Biology and Pre-Health Club members met last year at Frederick Community College. The club is meeting again this semester. (Submitted photo)

How has COVID-19 affected FCC student clubs, organizations?

Many student-led clubs and organizations at Frederick Community College ceased to exist in March 2020 when COVID-19 put a stop to students on campus. These clubs are a major part of life at FCC, allowing the students at this commuter campus to connect and socialize with their peers.

Now that students are slowly coming back to in-person learning, these clubs are beginning to welcome new students to their ranks again. However, the transition has been difficult.

COVID and clubs

Rebecca Booth, 19, is the student leader of the Campus Crusade for Christ Club, where members can give prayer and discuss different Bible scriptures with other members. She has been involved with the club since August 2020.

With eight active members, Booth said they have yet to have an in-person meeting. With hopes that they will be able to meet face-to-face at some point this semester, Booth said in-person meetings would probably take place outside.

Booth said one of the major differences between online and in-person Christian clubs is that “it’s harder to experience devotional online.”

However, Booth does believe that being virtual may be easier for some of the members because if they feel like they need an impromptu meeting, “you can just send them a link and you’re talking to them,”

Virtual vs. in-person

Other clubs also mentioned how it is easier for some to commit to virtual meetings over in-person.

FCC Gaming Club President Salman Ahad Jamil, 19, has already seen an increase in members since COVID-19. With 19 current members and upcoming virtual meetings, “there’s actually more members since the switch to virtual,” Jamil said in an email.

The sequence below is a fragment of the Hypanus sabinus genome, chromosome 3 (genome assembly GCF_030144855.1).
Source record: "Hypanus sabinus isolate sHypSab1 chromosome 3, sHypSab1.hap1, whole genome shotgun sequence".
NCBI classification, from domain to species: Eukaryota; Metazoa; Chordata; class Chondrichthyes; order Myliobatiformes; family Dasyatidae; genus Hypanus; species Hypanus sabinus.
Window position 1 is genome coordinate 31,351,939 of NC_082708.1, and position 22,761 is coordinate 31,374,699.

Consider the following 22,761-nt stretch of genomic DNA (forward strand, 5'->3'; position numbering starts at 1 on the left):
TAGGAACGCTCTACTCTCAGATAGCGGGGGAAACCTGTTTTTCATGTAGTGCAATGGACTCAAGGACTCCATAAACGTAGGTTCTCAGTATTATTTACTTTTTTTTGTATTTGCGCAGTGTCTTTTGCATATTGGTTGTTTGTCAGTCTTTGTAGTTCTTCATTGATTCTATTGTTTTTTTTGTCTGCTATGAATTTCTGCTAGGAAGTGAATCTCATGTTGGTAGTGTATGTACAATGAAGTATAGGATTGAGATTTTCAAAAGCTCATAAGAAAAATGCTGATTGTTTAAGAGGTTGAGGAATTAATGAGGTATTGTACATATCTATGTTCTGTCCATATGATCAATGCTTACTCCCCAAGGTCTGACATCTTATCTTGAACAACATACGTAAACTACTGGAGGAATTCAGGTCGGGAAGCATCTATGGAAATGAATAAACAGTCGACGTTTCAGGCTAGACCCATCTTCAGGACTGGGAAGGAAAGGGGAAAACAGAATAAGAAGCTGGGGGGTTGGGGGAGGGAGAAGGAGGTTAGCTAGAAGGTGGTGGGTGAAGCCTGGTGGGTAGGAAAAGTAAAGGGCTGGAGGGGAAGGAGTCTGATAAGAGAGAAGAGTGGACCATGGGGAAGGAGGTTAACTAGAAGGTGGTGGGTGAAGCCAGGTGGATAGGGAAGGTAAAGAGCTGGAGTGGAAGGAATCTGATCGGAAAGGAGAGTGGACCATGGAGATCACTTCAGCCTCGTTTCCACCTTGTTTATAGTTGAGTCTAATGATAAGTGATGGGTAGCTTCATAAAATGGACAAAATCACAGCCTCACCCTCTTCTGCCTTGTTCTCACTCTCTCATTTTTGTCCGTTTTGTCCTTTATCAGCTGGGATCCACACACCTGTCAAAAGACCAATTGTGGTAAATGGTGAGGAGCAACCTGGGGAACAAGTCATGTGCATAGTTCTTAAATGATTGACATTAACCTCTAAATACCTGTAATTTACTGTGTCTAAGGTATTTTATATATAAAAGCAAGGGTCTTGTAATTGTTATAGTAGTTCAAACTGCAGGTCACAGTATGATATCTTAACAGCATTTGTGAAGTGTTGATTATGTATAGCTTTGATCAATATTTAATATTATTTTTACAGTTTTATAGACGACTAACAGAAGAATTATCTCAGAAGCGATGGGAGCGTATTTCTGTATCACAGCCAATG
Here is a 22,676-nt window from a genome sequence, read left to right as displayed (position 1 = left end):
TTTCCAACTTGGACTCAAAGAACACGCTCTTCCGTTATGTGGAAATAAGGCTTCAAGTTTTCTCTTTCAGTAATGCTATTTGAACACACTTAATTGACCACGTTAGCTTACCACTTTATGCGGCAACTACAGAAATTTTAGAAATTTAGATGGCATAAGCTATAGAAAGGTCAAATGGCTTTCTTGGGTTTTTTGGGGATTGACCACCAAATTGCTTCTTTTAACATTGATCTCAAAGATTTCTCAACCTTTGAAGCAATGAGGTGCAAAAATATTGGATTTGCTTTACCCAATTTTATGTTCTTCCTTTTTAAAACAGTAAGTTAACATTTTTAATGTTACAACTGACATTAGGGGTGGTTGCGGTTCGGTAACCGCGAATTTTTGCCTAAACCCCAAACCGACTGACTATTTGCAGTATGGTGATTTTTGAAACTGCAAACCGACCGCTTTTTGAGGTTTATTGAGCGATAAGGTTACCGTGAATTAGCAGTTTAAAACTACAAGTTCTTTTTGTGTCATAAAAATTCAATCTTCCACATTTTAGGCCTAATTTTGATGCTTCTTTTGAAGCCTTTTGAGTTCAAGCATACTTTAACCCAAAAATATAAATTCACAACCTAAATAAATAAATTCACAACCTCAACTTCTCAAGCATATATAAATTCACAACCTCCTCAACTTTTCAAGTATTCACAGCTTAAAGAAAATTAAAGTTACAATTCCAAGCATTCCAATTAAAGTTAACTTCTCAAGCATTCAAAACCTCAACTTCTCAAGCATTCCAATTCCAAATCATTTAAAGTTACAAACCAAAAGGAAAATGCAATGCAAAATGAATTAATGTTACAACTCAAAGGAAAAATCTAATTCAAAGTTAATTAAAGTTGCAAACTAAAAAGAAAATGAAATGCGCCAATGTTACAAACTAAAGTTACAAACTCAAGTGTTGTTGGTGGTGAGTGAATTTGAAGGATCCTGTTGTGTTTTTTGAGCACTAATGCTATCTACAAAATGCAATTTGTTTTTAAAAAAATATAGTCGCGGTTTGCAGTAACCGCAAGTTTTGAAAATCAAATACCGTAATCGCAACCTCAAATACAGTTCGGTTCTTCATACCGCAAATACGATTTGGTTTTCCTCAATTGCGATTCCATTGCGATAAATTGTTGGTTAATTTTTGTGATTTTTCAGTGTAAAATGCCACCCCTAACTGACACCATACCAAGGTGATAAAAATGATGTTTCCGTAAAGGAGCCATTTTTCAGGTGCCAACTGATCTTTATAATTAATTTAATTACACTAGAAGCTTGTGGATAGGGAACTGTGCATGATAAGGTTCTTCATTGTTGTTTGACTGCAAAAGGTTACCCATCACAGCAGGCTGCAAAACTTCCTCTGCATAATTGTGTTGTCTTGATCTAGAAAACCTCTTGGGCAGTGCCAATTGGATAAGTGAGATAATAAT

The Gaming Club is focused on bringing FCC students together who are interested in video games or tabletop games. Jamil has great hopes for the future of the club.

“I can see the club getting involved in eSports and hosting gaming tournaments in the near future,” Jamil said.

The Biology and Pre-Health Club also has big things planned for the upcoming semester.

Now with 12 active members, the Biology and Pre-Health Club, which helps STEM students learn more about the career fields they are interested in, has started to have in-person meetings again.

Co-Presidents Christina Sherwood, 19, and Liu GeZhi, 19, discussed their plans to have various STEM career professionals come and talk to the club this semester, as well as transfer students from different institutions to answer the students’ questions.

However, Sherwood is concerned about the speaker’s availability. In regards to last year’s virtual meetings, “it was almost easier to get speakers for our meetings because they didn’t have to commute or anything like that,” she said.

Sherwood and GeZhi have been working hard to get the club up and running again since they were the only members when they joined last year. Sherwood described how they advertised as much as they could on social media, around campus, and even asking various professors to tell their students.

“Being in-person has definitely made it a lot easier to get the word out,” Sherwood said.

The future

A drawing awaited members of Frederick Community College’s Anime Club during a recent meeting (Charlotte Wintle/Commuter)

Many of the Student Clubs at FCC have struggled to get up and running again after the pandemic.

This semester marks the first time the Anime Club, which is open to students who love anime, manga and other Japanese media, will host in-person meetings since the spring of 2020.

According to Aaron Clayton. professor of English and Anime Club adviser, despite the difficulties of getting the club up and running again, the students themselves have made the job easier.

“I have students who are putting what seems like hours of their time into making sure this is a welcoming community and that’s really special to see,” he said.

Although the Anime club has seen a dip in numbers since they were at their peak before the pandemic, with 14 current members involved, Clayton is hopeful their numbers will build up again.

“It’s probably going to be more popular than it was in the past judging by the amount of interest we currently have,” he said, “ and perhaps that’s just the result of all of us being so secluded for so long that students, and all of us, are desperate for some kind of communities to form.”

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